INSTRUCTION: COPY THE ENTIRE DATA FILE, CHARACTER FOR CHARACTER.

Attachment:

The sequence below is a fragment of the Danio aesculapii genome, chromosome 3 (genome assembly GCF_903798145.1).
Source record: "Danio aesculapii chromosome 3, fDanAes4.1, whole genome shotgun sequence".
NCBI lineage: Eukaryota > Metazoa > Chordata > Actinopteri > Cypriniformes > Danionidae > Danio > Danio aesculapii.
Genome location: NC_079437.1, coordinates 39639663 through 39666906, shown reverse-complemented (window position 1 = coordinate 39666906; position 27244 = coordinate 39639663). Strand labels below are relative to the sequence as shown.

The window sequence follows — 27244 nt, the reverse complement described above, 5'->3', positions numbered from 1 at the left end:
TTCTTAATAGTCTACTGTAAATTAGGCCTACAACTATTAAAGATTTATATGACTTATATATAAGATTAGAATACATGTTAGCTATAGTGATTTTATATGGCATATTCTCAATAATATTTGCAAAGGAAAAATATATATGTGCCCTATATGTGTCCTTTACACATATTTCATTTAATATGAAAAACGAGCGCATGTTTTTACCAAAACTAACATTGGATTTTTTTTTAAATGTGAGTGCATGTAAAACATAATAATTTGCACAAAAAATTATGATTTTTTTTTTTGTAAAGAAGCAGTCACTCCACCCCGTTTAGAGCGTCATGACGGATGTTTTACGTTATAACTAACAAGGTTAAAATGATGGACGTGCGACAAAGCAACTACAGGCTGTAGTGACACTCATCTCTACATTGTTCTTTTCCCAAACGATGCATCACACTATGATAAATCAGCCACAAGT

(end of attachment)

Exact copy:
The sequence below is a fragment of the Danio aesculapii genome, chromosome 3 (genome assembly GCF_903798145.1).
Source record: "Danio aesculapii chromosome 3, fDanAes4.1, whole genome shotgun sequence".
NCBI lineage: Eukaryota > Metazoa > Chordata > Actinopteri > Cypriniformes > Danionidae > Danio > Danio aesculapii.
Genome location: NC_079437.1, coordinates 39639663 through 39666906, shown reverse-complemented (window position 1 = coordinate 39666906; position 27244 = coordinate 39639663). Strand labels below are relative to the sequence as shown.

The window sequence follows — 27244 nt, the reverse complement described above, 5'->3', positions numbered from 1 at the left end:
TTCTTAATAGTCTACTGTAAATTAGGCCTACAACTATTAAAGATTTATATGACTTATATATAAGATTAGAATACATGTTAGCTATAGTGATTTTATATGGCATATTCTCAATAATATTTGCAAAGGAAAAATATATATGTGCCCTATATGTGTCCTTTACACATATTTCATTTAATATGAAAAACGAGCGCATGTTTTTACCAAAACTAACATTGGATTTTTTTTTAAATGTGAGTGCATGTAAAACATAATAATTTGCACAAAAAATTATGATTTTTTTTTTTGTAAAGAAGCAGTCACTCCACCCCGTTTAGAGCGTCATGACGGATGTTTTACGTTATAACTAACAAGGTTAAAATGATGGACGTGCGACAAAGCAACTACAGGCTGTAGTGACACTCATCTCTACATTGTTCTTTTCCCAAACGATGCATCACACTATGATAAATCAGCCACAAGT